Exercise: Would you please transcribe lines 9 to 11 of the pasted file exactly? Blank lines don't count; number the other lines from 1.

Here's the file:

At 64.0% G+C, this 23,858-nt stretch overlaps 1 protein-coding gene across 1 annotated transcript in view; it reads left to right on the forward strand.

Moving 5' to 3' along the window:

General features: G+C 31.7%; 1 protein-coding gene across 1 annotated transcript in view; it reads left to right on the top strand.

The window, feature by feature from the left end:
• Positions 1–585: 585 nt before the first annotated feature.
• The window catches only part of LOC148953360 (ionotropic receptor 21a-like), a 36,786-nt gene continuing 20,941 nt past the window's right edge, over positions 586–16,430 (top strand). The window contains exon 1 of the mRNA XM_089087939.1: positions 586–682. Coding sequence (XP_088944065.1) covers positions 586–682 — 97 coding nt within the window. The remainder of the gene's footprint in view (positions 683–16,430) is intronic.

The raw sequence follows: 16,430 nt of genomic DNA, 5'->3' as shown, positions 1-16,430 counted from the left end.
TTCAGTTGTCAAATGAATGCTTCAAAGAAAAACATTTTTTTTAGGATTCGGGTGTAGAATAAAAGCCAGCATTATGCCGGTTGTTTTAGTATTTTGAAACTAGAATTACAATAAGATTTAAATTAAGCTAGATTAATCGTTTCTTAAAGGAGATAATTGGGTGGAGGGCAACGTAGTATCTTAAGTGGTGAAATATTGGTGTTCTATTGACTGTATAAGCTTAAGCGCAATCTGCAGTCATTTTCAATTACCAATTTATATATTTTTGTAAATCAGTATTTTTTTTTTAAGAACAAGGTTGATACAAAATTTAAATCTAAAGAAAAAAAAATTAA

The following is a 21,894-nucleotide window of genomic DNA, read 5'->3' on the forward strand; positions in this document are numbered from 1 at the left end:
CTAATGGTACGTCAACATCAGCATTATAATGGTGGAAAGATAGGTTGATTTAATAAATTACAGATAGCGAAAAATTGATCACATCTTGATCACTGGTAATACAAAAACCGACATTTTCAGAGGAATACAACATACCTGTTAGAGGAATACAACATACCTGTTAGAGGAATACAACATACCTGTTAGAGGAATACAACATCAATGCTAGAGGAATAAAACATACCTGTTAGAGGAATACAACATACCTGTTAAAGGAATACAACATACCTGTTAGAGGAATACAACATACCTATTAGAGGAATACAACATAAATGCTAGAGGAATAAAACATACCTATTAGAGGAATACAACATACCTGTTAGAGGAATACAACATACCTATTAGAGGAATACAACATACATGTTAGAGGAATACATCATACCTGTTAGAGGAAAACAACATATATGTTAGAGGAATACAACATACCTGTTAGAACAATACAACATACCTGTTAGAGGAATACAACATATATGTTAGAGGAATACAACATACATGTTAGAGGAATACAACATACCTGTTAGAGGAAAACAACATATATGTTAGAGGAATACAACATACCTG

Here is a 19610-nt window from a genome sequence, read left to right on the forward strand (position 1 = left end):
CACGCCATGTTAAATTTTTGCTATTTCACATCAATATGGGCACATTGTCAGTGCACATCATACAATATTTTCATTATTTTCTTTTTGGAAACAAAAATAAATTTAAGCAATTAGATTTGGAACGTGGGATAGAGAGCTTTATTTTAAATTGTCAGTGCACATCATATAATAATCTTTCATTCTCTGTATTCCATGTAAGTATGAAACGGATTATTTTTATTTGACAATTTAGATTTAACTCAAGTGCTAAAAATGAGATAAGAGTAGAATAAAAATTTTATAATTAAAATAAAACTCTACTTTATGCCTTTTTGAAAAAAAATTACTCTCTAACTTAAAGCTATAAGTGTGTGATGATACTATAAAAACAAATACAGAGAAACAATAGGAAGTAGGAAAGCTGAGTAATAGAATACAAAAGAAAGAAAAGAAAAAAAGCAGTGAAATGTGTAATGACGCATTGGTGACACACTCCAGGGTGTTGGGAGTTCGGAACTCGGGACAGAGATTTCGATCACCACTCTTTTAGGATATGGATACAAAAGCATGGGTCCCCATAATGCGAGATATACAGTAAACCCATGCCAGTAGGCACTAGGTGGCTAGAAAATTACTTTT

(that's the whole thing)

The following is a 21,894-nucleotide window of genomic DNA, read 5'->3' on the forward strand; positions in this document are numbered from 1 at the left end:
CTAATGGTACGTCAACATCAGCATTATAATGGTGGAAAGATAGGTTGATTTAATAAATTACAGATAGCGAAAAATTGATCACATCTTGATCACTGGTAATACAAAAACCGACATTTTCAGAGGAATACAACATACCTGTTAGAGGAATACAACATACCTGTTAGAGGAATACAACATACCTGTTAGAGGAATACAACATCAATGCTAGAGGAATAAAACATACCTGTTAGAGGAATACAACATACCTGTTAAAGGAATACAACATACCTGTTAGAGGAATACAACATACCTATTAGAGGAATACAACATAAATGCTAGAGGAATAAAACATACCTATTAGAGGAATACAACATACCTGTTAGAGGAATACAACATACCTATTAGAGGAATACAACATACATGTTAGAGGAATACATCATACCTGTTAGAGGAAAACAACATATATGTTAGAGGAATACAACATACCTGTTAGAACAATACAACATACCTGTTAGAGGAATACAACATATATGTTAGAGGAATACAACATACATGTTAGAGGAATACAACATACCTGTTAGAGGAAAACAACATATATGTTAGAGGAATACAACATACCTG

Here is a 19610-nt window from a genome sequence, read left to right on the forward strand (position 1 = left end):